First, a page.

Micro Test 4: Negative Strand RNA Viruses

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Micro Test 4: Negative Strand RNA Viruses
2013-02-07 19:26:31
Negative Strand RNA Viruses Orthoviruses Paramyxoviruses

Micro Test 4: Negative Strand RNA Viruses (Orthoviruses, Paramyxoviruses)
Show Answers:

  1. Viruses are classified by
    • Genome type
    • Morphology
  2. Name the single stranded (- sense) RNA viruses
    • Non-Segmented:  Measles, Mumps RSV
    • Segmented:  Influenza
  3. + or - RNA strand:  Which one is infectious on its own?
    + strand is infectious on its own

    - (non-segmented strands) must carry equipment (RdRp) to make them into + strands
  4. Enzyme that performs transcription of - sense RNA
    VIRAL RNA-dependent RNA polymerase (RdRp)
  5. In addition to performing transcription, the viral RdRp
    • synthesizes the 5' methylguanosine cap
    • synthesizes polyA tail (many fall off, some reinitiate)

    *RdRp stutters at gene boundaries
  6. 5 genes of VSV RNA synthesis
    Two most highly synthesized by RdRp

    GL are always at lower doses than NP
  7. Family Rhabdoviridae
    Genus?- Virus?
    Genus- Virus?
    • Vesculovirinae- Vesicular Stomatitis Virus (VSV)
    • Lyssavirinae- Rabies Virus
  8. Animal pathogen
    "Work horse" of RNA virus biology
    Vesciular Stomatitis Virus (VSV)
  9. Family Paramyxoviridae
    • Paramyxovirinae
    •           Respirovirus (HuPIV-1, -3)
    •           Morbillivirus (Measles, rinderpest)
    •           Rubulavirus (Mumps- HuPIV-2, -4)
    • Pneumovirinae
    •           Pneumovirus (Respiratory Syncytial Virus- RSV)
    •           Metapneumovirus:  Human metapneumovirus (HMPV)
  10. Large negative strand viruses associated w/ hemorrhagic fevers
    Filoviridae family

    *Highly transmissible among humans (highly virulent, typically initiated by epizoonotic transfer, then seen as outbreak in human population)
  11. Filoviridae are what level pathogen
    BSL-4 pathogen (Ebolavirus, Marburg Virus)
  12. Structural Protein:  Coats RNA, nucleoprotein
    N protein (nucleoprotein)
  13. Replication Protein:  Makes RNA dependent Pol in conjunction with large replicase (L)
    P protein (Phosphoprotein)
  14. Structural Protein:  Matrix protein (gives structural integrity of virus)
    M protein (matrix)
  15. Receptor Binding Proteins:  Encode for glycoproteins (need binding function to bind to host cell and fusion function)
    G/F/HN (Glycoprotein, Fusion, Haemagglutinin, Neuraminidase)

    *F can also code for fusion protein
  16. Does RSV agglutinate RBC?
  17. Paramyxovirus Attachment:  Occurs via
    Viral glycoprotein
  18. Paramyxovirus Attachment:  Some viruses bind to _____
    Sialic acids

    *Some also agglutinate RBCs (RSV does NOT agglutinate RBCs)
  19. Paramyxovirus Attachment:  Viruses that agglutinate RBCs
    • HN (Parainfluenza, measles) or H (mumps)
    • HN proteins also have neuraminidase activity in vitro- "Receptor Destroying Enzyme"
  20. Neuraminidase activity of HN proteins in vitro is mediated by
     Receptor Destroying Enzyme (RDE)
  21. Paramyxoviruses that don't hemagglutinate (use receptors other than sialic acid)
    • VSV
    • RSV (G proteins)
  22. Reason a vaccine can't be developed for VSV and RSV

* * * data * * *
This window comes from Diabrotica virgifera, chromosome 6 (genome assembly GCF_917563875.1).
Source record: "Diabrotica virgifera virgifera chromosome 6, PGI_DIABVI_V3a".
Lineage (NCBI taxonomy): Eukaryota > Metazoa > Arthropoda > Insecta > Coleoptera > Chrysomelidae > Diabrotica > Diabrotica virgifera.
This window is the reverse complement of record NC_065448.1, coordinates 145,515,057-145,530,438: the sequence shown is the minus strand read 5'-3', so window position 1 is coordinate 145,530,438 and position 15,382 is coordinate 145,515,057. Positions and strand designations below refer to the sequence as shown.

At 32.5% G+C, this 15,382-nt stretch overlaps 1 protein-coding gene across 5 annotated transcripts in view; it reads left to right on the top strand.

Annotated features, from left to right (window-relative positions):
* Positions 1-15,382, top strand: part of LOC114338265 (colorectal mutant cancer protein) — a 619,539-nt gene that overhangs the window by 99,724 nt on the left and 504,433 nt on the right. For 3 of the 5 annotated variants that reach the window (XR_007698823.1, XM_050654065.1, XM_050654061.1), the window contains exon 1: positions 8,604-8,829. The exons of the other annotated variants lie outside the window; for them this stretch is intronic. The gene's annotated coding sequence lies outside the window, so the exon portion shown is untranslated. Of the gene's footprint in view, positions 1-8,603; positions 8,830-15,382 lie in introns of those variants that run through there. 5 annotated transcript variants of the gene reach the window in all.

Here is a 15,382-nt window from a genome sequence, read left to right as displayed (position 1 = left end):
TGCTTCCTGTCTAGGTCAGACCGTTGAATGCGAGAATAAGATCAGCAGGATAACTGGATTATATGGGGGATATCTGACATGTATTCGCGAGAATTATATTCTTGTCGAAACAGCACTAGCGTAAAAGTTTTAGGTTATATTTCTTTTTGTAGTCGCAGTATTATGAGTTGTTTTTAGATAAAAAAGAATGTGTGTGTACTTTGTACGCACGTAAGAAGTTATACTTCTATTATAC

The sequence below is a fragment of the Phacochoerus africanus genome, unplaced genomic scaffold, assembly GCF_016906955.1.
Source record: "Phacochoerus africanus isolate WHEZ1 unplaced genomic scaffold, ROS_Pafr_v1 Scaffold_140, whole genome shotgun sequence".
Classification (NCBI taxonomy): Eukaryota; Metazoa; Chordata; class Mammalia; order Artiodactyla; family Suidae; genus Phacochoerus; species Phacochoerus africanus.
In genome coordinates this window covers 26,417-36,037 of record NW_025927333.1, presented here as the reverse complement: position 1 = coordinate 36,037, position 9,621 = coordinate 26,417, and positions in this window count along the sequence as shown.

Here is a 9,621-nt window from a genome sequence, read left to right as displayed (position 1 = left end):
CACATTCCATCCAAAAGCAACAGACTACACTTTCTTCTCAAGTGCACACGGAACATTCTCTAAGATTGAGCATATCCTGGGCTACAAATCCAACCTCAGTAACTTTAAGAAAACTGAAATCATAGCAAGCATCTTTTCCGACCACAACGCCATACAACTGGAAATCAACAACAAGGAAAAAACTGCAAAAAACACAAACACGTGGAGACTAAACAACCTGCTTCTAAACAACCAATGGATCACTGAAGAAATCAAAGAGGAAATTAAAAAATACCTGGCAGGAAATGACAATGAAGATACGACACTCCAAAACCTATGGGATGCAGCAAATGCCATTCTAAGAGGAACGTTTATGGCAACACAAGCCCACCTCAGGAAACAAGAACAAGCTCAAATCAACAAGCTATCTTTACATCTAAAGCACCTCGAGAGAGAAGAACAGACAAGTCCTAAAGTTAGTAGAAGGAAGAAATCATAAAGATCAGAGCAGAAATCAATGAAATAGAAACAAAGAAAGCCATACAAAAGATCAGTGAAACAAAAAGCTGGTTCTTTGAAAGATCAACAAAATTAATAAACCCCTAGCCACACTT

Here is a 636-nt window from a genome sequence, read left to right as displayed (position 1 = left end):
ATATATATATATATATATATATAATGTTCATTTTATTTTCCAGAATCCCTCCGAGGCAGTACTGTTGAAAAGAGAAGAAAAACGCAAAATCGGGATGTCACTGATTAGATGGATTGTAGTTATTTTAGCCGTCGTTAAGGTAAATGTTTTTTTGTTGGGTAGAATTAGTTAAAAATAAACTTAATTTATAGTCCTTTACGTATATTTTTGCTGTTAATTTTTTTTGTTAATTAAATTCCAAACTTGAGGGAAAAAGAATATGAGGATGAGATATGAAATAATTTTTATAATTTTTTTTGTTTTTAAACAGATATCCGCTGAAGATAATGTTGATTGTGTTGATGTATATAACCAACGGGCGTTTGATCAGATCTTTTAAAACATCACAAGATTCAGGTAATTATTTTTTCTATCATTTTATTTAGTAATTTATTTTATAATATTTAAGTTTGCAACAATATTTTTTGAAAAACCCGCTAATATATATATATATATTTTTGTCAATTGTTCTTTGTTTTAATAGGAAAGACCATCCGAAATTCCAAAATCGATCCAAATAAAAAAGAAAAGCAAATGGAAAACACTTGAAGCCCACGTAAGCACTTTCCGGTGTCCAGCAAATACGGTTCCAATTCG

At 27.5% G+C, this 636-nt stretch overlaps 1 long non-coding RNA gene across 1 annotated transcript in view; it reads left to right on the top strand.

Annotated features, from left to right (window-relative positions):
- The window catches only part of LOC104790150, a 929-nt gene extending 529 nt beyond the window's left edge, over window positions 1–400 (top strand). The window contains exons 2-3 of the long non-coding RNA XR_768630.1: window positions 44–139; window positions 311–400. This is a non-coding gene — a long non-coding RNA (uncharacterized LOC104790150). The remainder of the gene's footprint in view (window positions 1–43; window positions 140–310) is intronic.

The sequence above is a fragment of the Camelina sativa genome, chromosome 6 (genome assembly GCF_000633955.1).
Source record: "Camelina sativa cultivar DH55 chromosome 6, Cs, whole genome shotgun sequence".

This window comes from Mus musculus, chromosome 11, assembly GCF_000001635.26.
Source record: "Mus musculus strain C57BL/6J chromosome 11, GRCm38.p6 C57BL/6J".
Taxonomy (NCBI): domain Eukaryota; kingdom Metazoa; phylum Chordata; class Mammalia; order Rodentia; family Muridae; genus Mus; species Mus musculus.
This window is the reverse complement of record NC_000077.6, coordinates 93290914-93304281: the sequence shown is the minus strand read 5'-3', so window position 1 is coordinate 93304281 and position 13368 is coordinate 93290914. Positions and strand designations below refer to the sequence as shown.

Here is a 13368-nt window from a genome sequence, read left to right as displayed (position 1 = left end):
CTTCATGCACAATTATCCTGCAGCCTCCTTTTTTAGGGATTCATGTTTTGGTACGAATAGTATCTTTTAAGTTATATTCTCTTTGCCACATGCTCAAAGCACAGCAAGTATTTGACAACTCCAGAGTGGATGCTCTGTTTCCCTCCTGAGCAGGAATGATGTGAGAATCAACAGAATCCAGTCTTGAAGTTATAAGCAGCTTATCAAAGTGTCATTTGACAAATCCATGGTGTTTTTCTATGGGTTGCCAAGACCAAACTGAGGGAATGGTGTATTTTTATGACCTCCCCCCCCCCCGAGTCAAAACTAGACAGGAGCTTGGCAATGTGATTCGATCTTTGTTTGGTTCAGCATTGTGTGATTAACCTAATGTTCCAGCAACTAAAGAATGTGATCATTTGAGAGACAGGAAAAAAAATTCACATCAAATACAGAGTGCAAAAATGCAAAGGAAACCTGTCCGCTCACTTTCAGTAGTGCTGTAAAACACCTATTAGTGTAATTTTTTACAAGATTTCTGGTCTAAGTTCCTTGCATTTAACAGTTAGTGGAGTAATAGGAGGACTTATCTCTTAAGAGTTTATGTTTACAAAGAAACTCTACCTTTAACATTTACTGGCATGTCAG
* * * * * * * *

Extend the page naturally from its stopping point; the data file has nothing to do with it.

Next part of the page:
Both are heavily glycosylated
  23. RSV G proteins also have function in
  24. Major target of neutralizing Abs in Paramyxoviruses
    Attachment (glycoproteins)
  25. RDE binds
    Sialic acid on surface and chops them off
  26. Common constituents of N and O-linked sugars
    Sialic Acids
  27. Sialic Acid Present or Absent:  Agglutinate RBCs
  28. Sialic Acid Present or Absent:  Don't hemagglutinate RBCs
  29. F protein
    • HPIV-1
    • Participates in fusion
    • Undergoes huge conformational change
  30. Act in concert to promote fusion of Paramyxoviruses
    H(N), F proteins

    HN-F interactions required to activate F in some viruse, prevent F activation in others
  31. Fusion of Paramyxoviruses:  pH-dependent or pH-independent
    pH independent (may or may not occur at the cell surface)
  32. RSV is a major problem in what populations?
    Peds and geriatrics
  33. Most important VIRAL respiratory tract pathogen in infants and young children
    RSV (Respiratory Syncytial Virus)
  34. Man is only known host
  35. Serotypes and genotypes of RSV
    • Two serotypes (A, B)
    • Multiple genotypes
  36. RSV infects what portion of respiratory tract
    Both upper and lower respiratory tract
  37. Major cause of bronchiolitis and pneumonia (primary viral pneumonia, not bacterial)

    • 25-40% of all RSV cases
    • 40-50% of infants hospitalized with bronchiolitis are RSV+
    • 25% of those w/ pneumonia are RSV+
  38. RSV Immunity
    Immunity is transient (requires repeated exposure)
  39. By age 2, 90% of children have been infected at least once with ____ (In most children it's just a sniffly little cold.)
  40. RSV Clinical Disease:  Transmission
    • Droplets (entry via eyes, nose, mouth)
    • Fomites (self-inoculation via touch)
    • Nosocomial transmission is common
  41. RSV is most common during what seasons
    Winter-spring (Except for Fl, RSV co-circulates w/ influenza virus from mid-October to mid-March)
  42. RSV Clinical Disease:  Incubation Period
    4-6 days
  43. Do most RSV cases require hospitalization?
    No, most cases do NOT require hospitalization.  Most children recover uneventfully in 1-2 wks
  44. RSV Clinical Disease:  Symptoms
    • Initial:  Runny nose, loss of appetite
    • 1-3 days later:  Cough, sneezing fever, wheezing
  45. RSV in adults (usually elderly) causes
    Mild URTI
  46. Severe RSV is most common in what population
    • Children 2-6 months
    •         Premature infants (<6 wks of age)
    •         Infants < 24 montsh with chronic lung conditions (e.g. Cystic Fibrosis)
    •         Infants in day care, those w/ older sibs, not breastfed, exposed to cigarette smoke, or of lower SES.
    • (Also seen in elderly, immunocompromised)